Scientists develop facial recognition software to identify US civil war soldiers.

Washington: Scientists have developed software that uses crowdsourcing to help algorithms identify faces in photos, which could reveal the mysteries of nearly 4 million images of images from the Civil War era. historical record. Kurt Luther, assistant professor at Virginia Tech in the United States, was inspired to develop the Civil War Photo-Sleuth software during a visit to the Heinz History Center exhibition "Pennsylvania Civil War" in Pittsburgh, in Pennsylvania.

There he found a portrait of the time of the Civil War of Oliver Croxton, his great-great-grand-uncle who served in company E of 134th Pennsylvania, dressed in corporal's uniform.

"Historical photos can tell us a lot about not only the history of our family, but also about the historical narrative of the time rather than just reading the event in a history book," said Luther.

The Photo-Sleuth Civil War Project allows users to upload photos, label them with visual cues and link them to profiles of Civil War soldiers with detailed records of military history.

Photo Sleuth's initial reference database contained more than 15,000 portraits of civil war soldiers identified from public domain sources such as the US Military History Institute and other private collections.

More than 600 users sent more than 2,000 civil war photos to the website in the month following their launch, and about half of these photos were not identified.

More than 100 of these unknown photos were associated with specific soldiers and expert analysis revealed that more than 85% of the proposed identifications were probably or definitively correct.

Currently, the database has more than 4,000 registered users and more than 8,000 photos.

"In general, research on group participation like this is a challenge for beginners if users do not have specific knowledge of the subject," said Luther.

"The step-by-step process of marking visual clues and applying state of service search filters makes this detective work more accessible, even for those who do not know the military history of the American Civil War better. "he said.

Person identification may be difficult in larger groups of candidates because of the increased risk of false positives.

Civil War Photo-Sleuth's new approach is based on the analogy of finding a needle in a haystack. The data pipeline has three components related to the haystack: building the haystack, reducing the haystack and finding the needle in the haystack.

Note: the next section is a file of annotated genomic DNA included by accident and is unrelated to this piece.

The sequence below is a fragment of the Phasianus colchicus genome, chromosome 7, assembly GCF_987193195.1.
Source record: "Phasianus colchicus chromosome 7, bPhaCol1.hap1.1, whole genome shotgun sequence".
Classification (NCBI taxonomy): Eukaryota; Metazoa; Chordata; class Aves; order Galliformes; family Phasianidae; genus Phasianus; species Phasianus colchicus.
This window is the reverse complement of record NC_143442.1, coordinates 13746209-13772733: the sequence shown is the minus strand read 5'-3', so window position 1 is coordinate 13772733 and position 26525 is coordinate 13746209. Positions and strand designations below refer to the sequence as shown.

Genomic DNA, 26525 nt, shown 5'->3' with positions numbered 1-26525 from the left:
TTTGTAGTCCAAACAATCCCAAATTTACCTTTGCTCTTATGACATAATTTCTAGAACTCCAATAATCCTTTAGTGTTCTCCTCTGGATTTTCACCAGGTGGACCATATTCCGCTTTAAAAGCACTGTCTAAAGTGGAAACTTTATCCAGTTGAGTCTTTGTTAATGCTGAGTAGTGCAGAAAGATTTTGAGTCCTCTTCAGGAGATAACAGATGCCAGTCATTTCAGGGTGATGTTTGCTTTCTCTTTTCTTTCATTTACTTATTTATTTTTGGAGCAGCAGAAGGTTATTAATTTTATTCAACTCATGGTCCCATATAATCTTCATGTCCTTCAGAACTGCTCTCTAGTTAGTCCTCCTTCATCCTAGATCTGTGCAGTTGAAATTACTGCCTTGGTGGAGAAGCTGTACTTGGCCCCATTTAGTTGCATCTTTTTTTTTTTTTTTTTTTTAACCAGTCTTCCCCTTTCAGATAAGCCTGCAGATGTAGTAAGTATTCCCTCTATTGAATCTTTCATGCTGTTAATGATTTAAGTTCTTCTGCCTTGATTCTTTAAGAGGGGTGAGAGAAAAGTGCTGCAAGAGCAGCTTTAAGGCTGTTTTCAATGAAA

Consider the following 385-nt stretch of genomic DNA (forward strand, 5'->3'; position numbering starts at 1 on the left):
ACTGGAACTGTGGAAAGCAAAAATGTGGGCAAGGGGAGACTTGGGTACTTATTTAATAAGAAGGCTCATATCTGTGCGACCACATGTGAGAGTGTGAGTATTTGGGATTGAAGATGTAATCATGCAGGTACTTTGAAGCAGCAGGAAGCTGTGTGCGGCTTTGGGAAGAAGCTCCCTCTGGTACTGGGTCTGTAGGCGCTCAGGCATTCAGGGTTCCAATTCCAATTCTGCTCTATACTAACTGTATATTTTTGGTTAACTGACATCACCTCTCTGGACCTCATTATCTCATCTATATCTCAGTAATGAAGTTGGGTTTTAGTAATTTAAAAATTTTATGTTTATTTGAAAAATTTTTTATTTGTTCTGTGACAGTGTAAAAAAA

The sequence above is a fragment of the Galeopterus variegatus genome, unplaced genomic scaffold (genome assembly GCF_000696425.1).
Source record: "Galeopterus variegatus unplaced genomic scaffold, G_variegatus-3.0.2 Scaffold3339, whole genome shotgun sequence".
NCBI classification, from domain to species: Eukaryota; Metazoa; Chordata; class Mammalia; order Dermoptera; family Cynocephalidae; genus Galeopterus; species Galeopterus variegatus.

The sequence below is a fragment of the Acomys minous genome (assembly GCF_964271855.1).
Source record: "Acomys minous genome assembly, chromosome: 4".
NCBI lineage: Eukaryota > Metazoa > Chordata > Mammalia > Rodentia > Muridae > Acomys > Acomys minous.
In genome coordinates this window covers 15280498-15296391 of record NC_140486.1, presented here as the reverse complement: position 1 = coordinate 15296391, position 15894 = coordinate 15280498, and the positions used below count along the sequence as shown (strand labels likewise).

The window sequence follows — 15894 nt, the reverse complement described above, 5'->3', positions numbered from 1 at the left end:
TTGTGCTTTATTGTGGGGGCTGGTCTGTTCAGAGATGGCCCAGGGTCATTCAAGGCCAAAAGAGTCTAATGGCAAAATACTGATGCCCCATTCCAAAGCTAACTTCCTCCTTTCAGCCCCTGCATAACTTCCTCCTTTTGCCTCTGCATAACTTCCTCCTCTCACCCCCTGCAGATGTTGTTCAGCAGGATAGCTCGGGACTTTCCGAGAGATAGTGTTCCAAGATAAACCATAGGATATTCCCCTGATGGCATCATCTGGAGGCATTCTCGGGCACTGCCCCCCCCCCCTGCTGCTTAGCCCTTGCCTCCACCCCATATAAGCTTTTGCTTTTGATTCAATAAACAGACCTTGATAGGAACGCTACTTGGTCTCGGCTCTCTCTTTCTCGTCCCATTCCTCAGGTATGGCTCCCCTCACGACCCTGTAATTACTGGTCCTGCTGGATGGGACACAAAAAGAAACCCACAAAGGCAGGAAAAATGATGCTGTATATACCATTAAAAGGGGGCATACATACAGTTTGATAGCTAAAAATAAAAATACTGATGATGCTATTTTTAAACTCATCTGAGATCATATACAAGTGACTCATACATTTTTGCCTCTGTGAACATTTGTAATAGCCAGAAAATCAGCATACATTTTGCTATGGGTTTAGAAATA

Combined, they allow users to identify unknown soldiers while reducing the risk of false positives.

Every time a user uploads a photo to identify it, it is added to the website's digital file or "haystack" of the site, making it available for future searches.

After loading, the user labels the metadata related to the photo, such as the size of the photo or the inscriptions, as well as the visual cues, such as the color of the jacket, the rafters, the shoulder straps, the badge. hat badge.

These tags are linked to search filters to prioritize the most likely matches. For example, a soldier wearing the "hunting horn" badge would suggest potential matches that had been used in infantry while hiding the results of cavalry or artillery.

Next, the site uses advanced facial recognition technology to eliminate very different faces and sort the remaining faces by similarity. The labeling and facial recognition steps reduce the haystack.

Finally, users find the needle in the haystack by exploring in more detail the most likely matches.

A comparison tool with pan and zoom controls helps users to carefully inspect a possible match and, if they choose, connect the previously unknown photo to their new identity and biographical details.

Trace historical photos of the Civil War using facial recognition software such as Photo-Sleuth has many applications that go beyond the identification of historical photos.

Software has the potential to generate new ways of thinking about creating identification systems for people who go beyond facial recognition and take advantage of the complementary strengths of human intelligence and artificial intelligence

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